More than 200 people have since been fined.
When asked whether he felt police were justified in using non-lethal weapons, including pepper bullets, which were used at a rally for the first time on Saturday, Mr Patton said “absolutely”.
He said the vast majority of violent protesters appeared to be “angry men” aged between 25 and 40 who “came with the intent to cause trouble … and to confront police”, and his officers acted appropriately to de-escalate the situation.
“They defended themselves, they took the necessary action,” he said.
“[Protesters] came armed. That’s not protesting about freedom, that’s criminal activity.”
The Chief Commissioner said he was investigating whether public transport, including ride-share services and trams, could be shut in the lead-up to future protests to prevent large numbers of people taking part.
“To shut down the transport network to prevent people coming in … that’s a huge call, but it’s one that we’re now going to seriously entertain on the next occasion,” he said.
Police Association secretary Wayne Gatt joined Mr Patton in supporting the work of the 700 police who attended the protest, and said the use of force was necessary.
Mr Gatt said he had spoken to some injured officers, who said they were met with “overwhelming violence”
“When you’re confronted by the scenes … where people are throwing burning objects at police … you can understand why they had to resort to that use of force,” he told 3AW.
On Saturday, it was revealed organisers had billed the protest as peaceful before it went ahead and had urged followers to avoid violence, with a mix of young and old people, including children and families, attending.
But clashes with police broke out at a couple of points, notably outside State Parliament and Flinders Street Station, where police were seen using capsicum spray and non-lethal pellets on the crowd. Police said they arrested 218 people.
They said all those arrested would be fined $5452 for breaching the Chief Health Officer’s directions, totalling more than $1.18 million in fines. Officers also issued an additional 236 fines.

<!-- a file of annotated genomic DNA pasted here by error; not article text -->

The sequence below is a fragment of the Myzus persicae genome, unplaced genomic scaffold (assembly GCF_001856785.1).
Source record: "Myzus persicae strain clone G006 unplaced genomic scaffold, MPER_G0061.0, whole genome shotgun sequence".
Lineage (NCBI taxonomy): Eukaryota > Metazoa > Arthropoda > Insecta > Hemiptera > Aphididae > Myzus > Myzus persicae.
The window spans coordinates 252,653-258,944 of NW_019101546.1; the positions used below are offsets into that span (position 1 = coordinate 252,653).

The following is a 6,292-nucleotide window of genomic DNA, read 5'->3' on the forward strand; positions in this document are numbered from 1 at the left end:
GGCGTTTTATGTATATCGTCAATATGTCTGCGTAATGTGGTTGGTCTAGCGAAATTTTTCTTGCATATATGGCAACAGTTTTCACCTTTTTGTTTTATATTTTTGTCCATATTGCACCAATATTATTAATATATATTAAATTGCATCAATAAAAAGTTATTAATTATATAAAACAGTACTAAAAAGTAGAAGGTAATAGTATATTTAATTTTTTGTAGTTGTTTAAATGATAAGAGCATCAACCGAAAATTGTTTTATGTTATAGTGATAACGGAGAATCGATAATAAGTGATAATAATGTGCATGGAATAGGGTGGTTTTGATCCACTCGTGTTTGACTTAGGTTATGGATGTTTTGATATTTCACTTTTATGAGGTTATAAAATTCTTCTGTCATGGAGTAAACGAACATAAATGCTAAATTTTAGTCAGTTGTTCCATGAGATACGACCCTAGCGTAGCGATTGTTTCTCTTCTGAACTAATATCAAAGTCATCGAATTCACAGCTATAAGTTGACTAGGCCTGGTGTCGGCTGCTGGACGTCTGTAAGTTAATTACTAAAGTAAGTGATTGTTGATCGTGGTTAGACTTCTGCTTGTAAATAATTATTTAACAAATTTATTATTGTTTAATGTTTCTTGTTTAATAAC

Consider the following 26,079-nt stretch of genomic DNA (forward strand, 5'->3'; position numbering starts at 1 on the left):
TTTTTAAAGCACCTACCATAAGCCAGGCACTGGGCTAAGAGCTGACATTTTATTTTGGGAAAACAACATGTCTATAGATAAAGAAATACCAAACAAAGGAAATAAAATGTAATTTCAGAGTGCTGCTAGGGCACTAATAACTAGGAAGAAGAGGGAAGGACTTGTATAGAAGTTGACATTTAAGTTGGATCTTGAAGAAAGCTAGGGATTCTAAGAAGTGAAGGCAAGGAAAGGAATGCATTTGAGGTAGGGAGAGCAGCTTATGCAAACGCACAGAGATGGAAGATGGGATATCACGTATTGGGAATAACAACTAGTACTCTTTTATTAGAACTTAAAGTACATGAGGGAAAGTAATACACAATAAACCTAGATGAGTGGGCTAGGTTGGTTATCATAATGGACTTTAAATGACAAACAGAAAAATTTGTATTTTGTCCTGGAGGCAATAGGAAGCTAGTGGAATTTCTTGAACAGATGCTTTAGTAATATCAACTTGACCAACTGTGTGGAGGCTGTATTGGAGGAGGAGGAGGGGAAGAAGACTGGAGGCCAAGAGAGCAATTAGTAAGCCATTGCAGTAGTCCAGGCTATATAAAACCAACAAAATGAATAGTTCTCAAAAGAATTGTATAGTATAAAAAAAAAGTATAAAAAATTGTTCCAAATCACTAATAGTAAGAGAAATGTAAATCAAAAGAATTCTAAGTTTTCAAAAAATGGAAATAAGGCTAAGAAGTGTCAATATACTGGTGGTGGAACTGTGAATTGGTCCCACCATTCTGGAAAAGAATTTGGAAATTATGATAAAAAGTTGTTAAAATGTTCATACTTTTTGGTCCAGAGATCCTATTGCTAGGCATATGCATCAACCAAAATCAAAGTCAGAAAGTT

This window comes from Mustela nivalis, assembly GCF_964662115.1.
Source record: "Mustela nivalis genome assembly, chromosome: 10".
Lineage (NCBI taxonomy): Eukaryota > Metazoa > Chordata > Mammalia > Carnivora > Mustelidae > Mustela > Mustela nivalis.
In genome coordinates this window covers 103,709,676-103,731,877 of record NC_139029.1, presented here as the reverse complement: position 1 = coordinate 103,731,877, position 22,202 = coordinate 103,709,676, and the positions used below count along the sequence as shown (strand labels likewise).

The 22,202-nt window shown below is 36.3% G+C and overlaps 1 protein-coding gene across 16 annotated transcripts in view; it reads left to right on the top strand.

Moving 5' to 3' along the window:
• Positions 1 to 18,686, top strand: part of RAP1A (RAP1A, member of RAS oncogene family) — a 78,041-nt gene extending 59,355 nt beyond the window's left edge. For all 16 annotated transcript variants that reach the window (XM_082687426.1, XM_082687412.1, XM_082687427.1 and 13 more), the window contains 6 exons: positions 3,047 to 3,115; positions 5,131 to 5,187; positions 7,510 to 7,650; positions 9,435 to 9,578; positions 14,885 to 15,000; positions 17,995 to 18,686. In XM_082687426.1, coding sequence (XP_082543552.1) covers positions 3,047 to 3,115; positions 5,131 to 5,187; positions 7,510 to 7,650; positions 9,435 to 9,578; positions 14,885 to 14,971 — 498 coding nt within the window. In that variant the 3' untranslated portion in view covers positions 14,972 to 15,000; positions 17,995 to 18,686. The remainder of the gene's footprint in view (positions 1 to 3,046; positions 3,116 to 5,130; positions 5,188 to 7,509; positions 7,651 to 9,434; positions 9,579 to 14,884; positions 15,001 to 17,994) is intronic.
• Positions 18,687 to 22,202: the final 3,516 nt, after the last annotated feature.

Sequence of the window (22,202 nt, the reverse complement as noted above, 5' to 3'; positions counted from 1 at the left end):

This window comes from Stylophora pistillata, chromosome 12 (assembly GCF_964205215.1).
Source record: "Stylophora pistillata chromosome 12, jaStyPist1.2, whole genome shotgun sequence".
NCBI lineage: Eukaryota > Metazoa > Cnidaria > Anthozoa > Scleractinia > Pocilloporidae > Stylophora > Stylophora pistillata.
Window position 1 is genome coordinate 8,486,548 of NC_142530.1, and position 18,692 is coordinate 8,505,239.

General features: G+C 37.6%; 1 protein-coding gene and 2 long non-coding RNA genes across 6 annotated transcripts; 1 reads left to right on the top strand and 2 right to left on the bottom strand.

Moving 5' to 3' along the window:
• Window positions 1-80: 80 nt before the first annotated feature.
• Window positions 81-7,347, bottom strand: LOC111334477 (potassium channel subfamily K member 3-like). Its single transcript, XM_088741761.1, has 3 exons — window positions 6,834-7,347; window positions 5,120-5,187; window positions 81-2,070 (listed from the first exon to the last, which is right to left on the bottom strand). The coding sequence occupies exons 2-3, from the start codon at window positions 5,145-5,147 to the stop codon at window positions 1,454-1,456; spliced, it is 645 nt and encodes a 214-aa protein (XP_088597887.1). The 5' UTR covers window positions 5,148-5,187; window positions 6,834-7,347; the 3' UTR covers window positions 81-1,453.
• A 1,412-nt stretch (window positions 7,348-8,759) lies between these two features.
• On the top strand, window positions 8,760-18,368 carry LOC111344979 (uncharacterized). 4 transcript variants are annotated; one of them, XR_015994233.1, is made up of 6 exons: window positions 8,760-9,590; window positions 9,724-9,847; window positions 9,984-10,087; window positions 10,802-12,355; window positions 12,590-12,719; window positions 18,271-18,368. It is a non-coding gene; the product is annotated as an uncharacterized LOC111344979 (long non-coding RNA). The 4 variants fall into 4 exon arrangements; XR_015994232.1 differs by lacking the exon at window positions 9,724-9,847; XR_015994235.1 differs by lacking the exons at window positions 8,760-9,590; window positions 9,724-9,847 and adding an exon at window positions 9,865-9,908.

On Sunday, Mr Patton said a further 130 people were fined for lockdown breaches across the state in the preceding 24 hours, including an “alarming escalation” in private gatherings at homes in both metropolitan Melbourne and regional Victoria.
At least 55 fines, he said, were given to people at private gatherings, including 16 people caught at a party in Warrnambool in the state’s south-west and people at a gambling party in the Docklands.
Some 3000 calls to the Police Assistance Line were logged from Victorians reporting others for lockdown breaches.
Mr Patton said the investigation into an illegal engagement party that prompted a night curfew for Melbourne residents was continuing, with 48 fines now issued totalling more than $260,000.
They include the newly engaged couple and the bride-to-be’s parents who hosted the party during lockdown restrictions.
A further eight attendees, he said, were still to be interviewed.
Mr Patton said there were 1600 police officers working on COVID-19-related duties including border watch, hotel quarantine and patrols.
“What my members have been asked to do over a lengthy period of time is quite astonishing. I’m tremendously concerned about the toll it’s taking on Victoria Police.
“But that’s the role we signed up for … to protect the public.”
Victoria recorded 65 new local cases in the 24 hours to Sunday.
The numbers on Monday are expected to include a spread from the Shepparton cluster to Mansfield. A person with symptoms went to the emergency department at Mansfield District Hospital on Saturday night.
Health authorities are also expecting more cases to emerge from the Royal Melbourne Hospital outbreak in coming days.
Deputy secretary of COVID response Kate Matson urged anyone with symptoms to get tested.
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